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Health fads, workout trends and crazy diets come and go, but what about fasted cardio?

A long-running fitness trend, fasted cardio means you do cardio first thing in the morning on an empty stomach, before breakfast. It might sound insane to those that can’t imagine skipping breakfast or functioning without coffee, but tons of people are advocates for it.

What fasted cardio does to your body

By running, rowing or spinning (or whatever form of cardio you enjoy) right after waking up, the claim of fasted cardio is that your body is able to utilise fat storage (instead of food) for fuel. 

Some studies have agreed with this, but it is the conversion of fat into energy that results in fat loss. Your body has two stages of burning fat — breaking down fat molecules and converting them into energy. 

When you do not eat, your insulin levels go down, making it easier for your body to break down fat molecules instead of using carbohydrates from food. However, you can’t control whether the cells in your body get energy from glucose or fat when it uses its internal storage. 

This study published in the Journal of Applied Physiology reported that there was a decrease in exercise-induced glycogen breakdown during fasted cardio but fat oxidation during fed cardio (when you eat before a cardio workout) was the same.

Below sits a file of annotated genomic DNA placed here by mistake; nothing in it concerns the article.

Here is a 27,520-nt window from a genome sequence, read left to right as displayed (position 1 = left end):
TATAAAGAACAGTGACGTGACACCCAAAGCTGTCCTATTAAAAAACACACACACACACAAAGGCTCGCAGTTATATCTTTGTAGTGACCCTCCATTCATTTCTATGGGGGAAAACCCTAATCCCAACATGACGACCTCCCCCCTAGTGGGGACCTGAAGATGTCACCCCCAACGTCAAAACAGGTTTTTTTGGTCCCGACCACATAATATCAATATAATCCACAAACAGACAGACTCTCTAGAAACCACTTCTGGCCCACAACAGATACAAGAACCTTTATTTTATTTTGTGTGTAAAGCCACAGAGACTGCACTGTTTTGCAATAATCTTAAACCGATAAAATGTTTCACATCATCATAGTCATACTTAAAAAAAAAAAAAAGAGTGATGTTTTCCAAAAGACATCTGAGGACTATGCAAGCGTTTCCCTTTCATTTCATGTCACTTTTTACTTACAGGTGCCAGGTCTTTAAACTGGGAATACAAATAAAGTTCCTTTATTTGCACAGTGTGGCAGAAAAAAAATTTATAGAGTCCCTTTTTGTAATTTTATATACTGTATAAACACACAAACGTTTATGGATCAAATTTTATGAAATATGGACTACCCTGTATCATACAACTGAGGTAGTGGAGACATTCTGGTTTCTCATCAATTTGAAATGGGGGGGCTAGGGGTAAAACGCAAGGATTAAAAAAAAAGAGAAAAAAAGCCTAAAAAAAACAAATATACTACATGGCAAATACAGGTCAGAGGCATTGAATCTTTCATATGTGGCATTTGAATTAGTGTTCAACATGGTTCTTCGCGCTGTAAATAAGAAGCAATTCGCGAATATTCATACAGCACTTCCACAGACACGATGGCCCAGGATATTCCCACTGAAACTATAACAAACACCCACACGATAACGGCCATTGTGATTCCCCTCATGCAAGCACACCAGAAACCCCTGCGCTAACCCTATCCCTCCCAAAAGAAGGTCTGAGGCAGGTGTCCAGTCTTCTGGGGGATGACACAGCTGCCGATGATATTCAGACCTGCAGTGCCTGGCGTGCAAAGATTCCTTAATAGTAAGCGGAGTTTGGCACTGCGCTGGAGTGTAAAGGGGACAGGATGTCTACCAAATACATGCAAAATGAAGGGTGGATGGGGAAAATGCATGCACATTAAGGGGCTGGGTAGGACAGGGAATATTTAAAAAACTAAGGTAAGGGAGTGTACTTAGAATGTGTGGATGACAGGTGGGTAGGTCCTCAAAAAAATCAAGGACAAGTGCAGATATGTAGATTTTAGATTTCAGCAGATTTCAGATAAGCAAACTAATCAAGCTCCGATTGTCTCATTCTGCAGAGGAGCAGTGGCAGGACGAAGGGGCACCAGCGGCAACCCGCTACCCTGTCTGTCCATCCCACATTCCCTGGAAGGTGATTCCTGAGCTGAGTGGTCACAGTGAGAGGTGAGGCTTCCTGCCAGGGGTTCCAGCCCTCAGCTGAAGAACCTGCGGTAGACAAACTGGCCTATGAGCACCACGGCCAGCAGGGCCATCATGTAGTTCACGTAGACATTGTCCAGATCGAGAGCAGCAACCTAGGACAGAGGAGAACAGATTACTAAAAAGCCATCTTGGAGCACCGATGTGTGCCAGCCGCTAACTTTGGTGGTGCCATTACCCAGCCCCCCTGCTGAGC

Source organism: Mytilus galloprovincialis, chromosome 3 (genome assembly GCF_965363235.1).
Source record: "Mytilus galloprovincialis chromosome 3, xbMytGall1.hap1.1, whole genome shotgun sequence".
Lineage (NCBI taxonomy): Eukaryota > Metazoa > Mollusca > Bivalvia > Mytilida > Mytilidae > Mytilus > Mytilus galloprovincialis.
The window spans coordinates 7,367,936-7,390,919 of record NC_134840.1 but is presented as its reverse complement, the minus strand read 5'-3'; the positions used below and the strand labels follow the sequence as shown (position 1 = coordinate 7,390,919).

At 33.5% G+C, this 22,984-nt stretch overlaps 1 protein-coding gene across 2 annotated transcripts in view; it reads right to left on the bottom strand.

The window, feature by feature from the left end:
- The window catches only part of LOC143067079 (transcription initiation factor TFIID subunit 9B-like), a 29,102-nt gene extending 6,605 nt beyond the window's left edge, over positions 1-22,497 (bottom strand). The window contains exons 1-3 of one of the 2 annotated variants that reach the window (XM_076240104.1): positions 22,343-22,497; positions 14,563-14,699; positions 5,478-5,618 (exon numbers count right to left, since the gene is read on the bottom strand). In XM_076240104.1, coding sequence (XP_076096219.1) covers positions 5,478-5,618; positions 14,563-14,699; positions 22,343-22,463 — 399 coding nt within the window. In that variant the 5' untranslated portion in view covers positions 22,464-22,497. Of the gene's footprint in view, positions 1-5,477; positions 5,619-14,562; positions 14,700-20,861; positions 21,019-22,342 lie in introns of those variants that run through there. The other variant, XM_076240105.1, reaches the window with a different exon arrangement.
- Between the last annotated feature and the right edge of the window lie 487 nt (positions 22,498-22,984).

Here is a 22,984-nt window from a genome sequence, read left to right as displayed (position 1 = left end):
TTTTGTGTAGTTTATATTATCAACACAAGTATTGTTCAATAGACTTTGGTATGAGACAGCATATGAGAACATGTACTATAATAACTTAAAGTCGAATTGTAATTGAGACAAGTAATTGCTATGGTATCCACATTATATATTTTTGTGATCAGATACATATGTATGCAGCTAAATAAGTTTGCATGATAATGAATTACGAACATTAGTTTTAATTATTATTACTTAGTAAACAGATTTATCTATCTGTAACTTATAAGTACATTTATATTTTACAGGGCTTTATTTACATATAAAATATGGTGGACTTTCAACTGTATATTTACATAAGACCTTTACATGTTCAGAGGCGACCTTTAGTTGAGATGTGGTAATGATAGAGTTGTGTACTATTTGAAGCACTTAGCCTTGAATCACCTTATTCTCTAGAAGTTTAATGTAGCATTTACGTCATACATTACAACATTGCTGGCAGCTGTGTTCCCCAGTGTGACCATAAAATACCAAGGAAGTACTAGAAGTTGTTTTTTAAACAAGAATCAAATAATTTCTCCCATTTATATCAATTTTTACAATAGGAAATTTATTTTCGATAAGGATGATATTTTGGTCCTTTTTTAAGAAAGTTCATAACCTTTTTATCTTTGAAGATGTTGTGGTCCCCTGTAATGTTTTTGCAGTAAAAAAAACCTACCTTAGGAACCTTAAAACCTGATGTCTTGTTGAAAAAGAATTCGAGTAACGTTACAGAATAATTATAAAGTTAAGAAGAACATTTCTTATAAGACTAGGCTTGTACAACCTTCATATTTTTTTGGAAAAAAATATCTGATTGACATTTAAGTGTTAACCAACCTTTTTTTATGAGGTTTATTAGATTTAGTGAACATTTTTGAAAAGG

How your body works after fasted cardio

Although fat oxidation is higher during a fasted cardio workout, it is usually higher during the rest of the day in people who do fed cardio. This study in the International Journal of Sport Nutrition and Exercise Metabolism concluded that there is little to no difference in doing fasted cardio, In fact, the authors recommend exercising after consuming a light meal.

Currently, there are limited clinical trials, tests and scientific research on the topic. The lack of in-depth testing also means that we are not sure about the long-term effects of fasted cardio. For instance, fasted cardio can be dangerous to your body, so be aware of the potential risks before you do it.

The bottom line

Sure, running on an empty stomach can make you feel lighter and faster. However, some people end up feeling lethargic and nauseous during a fasted cardio workout.

Instead of debating about fasted cardio, it’s more productive to look at what training style works best for you. Are you more of an AM or PM person? What sort of workouts would get you on your feet? Do you like it solo or in a group?

No matter what time of the day you train, remember that it’s important to have balanced meals to fuel your body.

Text: Carissa Wong / Shape